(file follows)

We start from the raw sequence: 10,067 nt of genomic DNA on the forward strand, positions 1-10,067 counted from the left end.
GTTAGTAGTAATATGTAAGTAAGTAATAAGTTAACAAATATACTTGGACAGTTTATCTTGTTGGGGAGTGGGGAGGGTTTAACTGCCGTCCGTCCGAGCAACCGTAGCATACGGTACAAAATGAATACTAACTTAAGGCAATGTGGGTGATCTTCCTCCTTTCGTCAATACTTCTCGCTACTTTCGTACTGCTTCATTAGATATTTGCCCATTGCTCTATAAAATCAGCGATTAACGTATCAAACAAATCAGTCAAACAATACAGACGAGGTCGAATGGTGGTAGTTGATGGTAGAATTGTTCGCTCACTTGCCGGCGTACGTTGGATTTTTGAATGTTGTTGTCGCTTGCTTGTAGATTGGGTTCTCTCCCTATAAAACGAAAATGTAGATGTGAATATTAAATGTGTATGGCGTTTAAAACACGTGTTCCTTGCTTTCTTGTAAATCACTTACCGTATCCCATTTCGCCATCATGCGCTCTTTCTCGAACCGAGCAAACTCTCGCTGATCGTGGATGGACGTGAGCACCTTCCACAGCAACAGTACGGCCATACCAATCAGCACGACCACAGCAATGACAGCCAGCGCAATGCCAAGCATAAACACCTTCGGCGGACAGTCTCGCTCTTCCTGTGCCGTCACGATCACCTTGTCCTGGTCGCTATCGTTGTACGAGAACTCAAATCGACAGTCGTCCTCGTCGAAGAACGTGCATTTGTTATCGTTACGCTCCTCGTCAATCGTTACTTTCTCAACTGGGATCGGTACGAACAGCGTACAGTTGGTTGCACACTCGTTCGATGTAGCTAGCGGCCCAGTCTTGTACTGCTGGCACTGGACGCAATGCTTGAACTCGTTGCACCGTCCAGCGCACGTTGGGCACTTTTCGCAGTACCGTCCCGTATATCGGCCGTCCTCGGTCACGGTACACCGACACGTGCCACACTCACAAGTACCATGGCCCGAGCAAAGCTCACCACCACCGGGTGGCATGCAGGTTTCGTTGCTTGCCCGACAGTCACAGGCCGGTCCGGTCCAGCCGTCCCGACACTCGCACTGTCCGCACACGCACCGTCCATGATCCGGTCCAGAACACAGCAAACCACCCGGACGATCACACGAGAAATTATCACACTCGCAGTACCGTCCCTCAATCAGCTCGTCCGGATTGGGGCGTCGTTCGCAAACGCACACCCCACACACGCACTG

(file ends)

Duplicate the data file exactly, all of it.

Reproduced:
We start from the raw sequence: 10,067 nt of genomic DNA on the forward strand, positions 1-10,067 counted from the left end.
GTTAGTAGTAATATGTAAGTAAGTAATAAGTTAACAAATATACTTGGACAGTTTATCTTGTTGGGGAGTGGGGAGGGTTTAACTGCCGTCCGTCCGAGCAACCGTAGCATACGGTACAAAATGAATACTAACTTAAGGCAATGTGGGTGATCTTCCTCCTTTCGTCAATACTTCTCGCTACTTTCGTACTGCTTCATTAGATATTTGCCCATTGCTCTATAAAATCAGCGATTAACGTATCAAACAAATCAGTCAAACAATACAGACGAGGTCGAATGGTGGTAGTTGATGGTAGAATTGTTCGCTCACTTGCCGGCGTACGTTGGATTTTTGAATGTTGTTGTCGCTTGCTTGTAGATTGGGTTCTCTCCCTATAAAACGAAAATGTAGATGTGAATATTAAATGTGTATGGCGTTTAAAACACGTGTTCCTTGCTTTCTTGTAAATCACTTACCGTATCCCATTTCGCCATCATGCGCTCTTTCTCGAACCGAGCAAACTCTCGCTGATCGTGGATGGACGTGAGCACCTTCCACAGCAACAGTACGGCCATACCAATCAGCACGACCACAGCAATGACAGCCAGCGCAATGCCAAGCATAAACACCTTCGGCGGACAGTCTCGCTCTTCCTGTGCCGTCACGATCACCTTGTCCTGGTCGCTATCGTTGTACGAGAACTCAAATCGACAGTCGTCCTCGTCGAAGAACGTGCATTTGTTATCGTTACGCTCCTCGTCAATCGTTACTTTCTCAACTGGGATCGGTACGAACAGCGTACAGTTGGTTGCACACTCGTTCGATGTAGCTAGCGGCCCAGTCTTGTACTGCTGGCACTGGACGCAATGCTTGAACTCGTTGCACCGTCCAGCGCACGTTGGGCACTTTTCGCAGTACCGTCCCGTATATCGGCCGTCCTCGGTCACGGTACACCGACACGTGCCACACTCACAAGTACCATGGCCCGAGCAAAGCTCACCACCACCGGGTGGCATGCAGGTTTCGTTGCTTGCCCGACAGTCACAGGCCGGTCCGGTCCAGCCGTCCCGACACTCGCACTGTCCGCACACGCACCGTCCATGATCCGGTCCAGAACACAGCAAACCACCCGGACGATCACACGAGAAATTATCACACTCGCAGTACCGTCCCTCAATCAGCTCGTCCGGATTGGGGCGTCGTTCGCAAACGCACACCCCACACACGCACTG